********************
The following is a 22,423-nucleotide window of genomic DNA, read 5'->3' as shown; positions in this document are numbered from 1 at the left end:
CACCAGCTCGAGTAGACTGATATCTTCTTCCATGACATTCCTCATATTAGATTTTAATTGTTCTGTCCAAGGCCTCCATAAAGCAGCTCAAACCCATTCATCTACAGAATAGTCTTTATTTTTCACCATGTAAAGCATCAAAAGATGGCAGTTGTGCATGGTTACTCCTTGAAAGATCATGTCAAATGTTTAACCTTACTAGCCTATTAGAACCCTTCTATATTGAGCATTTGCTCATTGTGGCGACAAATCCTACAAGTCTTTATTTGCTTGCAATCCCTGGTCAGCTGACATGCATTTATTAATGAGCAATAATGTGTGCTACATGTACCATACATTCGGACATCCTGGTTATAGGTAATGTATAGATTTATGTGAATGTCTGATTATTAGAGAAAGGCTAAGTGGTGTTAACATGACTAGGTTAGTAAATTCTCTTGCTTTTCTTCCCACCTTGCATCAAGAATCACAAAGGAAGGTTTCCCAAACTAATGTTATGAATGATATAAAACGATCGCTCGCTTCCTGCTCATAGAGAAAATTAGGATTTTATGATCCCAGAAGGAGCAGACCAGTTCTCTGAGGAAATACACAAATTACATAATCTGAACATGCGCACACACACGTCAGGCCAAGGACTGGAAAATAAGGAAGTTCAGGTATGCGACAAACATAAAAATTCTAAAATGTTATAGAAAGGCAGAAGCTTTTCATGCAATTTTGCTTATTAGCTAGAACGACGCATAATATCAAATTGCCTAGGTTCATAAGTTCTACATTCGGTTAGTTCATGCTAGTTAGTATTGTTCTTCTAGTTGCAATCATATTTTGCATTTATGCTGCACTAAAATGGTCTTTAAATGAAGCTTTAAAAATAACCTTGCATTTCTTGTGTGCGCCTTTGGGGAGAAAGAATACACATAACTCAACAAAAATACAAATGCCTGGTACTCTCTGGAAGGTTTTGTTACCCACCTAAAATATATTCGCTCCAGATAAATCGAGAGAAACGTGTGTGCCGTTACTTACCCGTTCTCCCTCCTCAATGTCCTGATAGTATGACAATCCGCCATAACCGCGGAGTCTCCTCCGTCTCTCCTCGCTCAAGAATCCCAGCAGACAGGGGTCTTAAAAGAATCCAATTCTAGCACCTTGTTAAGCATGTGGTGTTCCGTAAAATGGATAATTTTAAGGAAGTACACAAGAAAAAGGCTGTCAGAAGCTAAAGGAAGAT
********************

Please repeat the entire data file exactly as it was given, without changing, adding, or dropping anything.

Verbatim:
The following is a 22,423-nucleotide window of genomic DNA, read 5'->3' as shown; positions in this document are numbered from 1 at the left end:
CACCAGCTCGAGTAGACTGATATCTTCTTCCATGACATTCCTCATATTAGATTTTAATTGTTCTGTCCAAGGCCTCCATAAAGCAGCTCAAACCCATTCATCTACAGAATAGTCTTTATTTTTCACCATGTAAAGCATCAAAAGATGGCAGTTGTGCATGGTTACTCCTTGAAAGATCATGTCAAATGTTTAACCTTACTAGCCTATTAGAACCCTTCTATATTGAGCATTTGCTCATTGTGGCGACAAATCCTACAAGTCTTTATTTGCTTGCAATCCCTGGTCAGCTGACATGCATTTATTAATGAGCAATAATGTGTGCTACATGTACCATACATTCGGACATCCTGGTTATAGGTAATGTATAGATTTATGTGAATGTCTGATTATTAGAGAAAGGCTAAGTGGTGTTAACATGACTAGGTTAGTAAATTCTCTTGCTTTTCTTCCCACCTTGCATCAAGAATCACAAAGGAAGGTTTCCCAAACTAATGTTATGAATGATATAAAACGATCGCTCGCTTCCTGCTCATAGAGAAAATTAGGATTTTATGATCCCAGAAGGAGCAGACCAGTTCTCTGAGGAAATACACAAATTACATAATCTGAACATGCGCACACACACGTCAGGCCAAGGACTGGAAAATAAGGAAGTTCAGGTATGCGACAAACATAAAAATTCTAAAATGTTATAGAAAGGCAGAAGCTTTTCATGCAATTTTGCTTATTAGCTAGAACGACGCATAATATCAAATTGCCTAGGTTCATAAGTTCTACATTCGGTTAGTTCATGCTAGTTAGTATTGTTCTTCTAGTTGCAATCATATTTTGCATTTATGCTGCACTAAAATGGTCTTTAAATGAAGCTTTAAAAATAACCTTGCATTTCTTGTGTGCGCCTTTGGGGAGAAAGAATACACATAACTCAACAAAAATACAAATGCCTGGTACTCTCTGGAAGGTTTTGTTACCCACCTAAAATATATTCGCTCCAGATAAATCGAGAGAAACGTGTGTGCCGTTACTTACCCGTTCTCCCTCCTCAATGTCCTGATAGTATGACAATCCGCCATAACCGCGGAGTCTCCTCCGTCTCTCCTCGCTCAAGAATCCCAGCAGACAGGGGTCTTAAAAGAATCCAATTCTAGCACCTTGTTAAGCATGTGGTGTTCCGTAAAATGGATAATTTTAAGGAAGTACACAAGAAAAAGGCTGTCAGAAGCTAAAGGAAGAT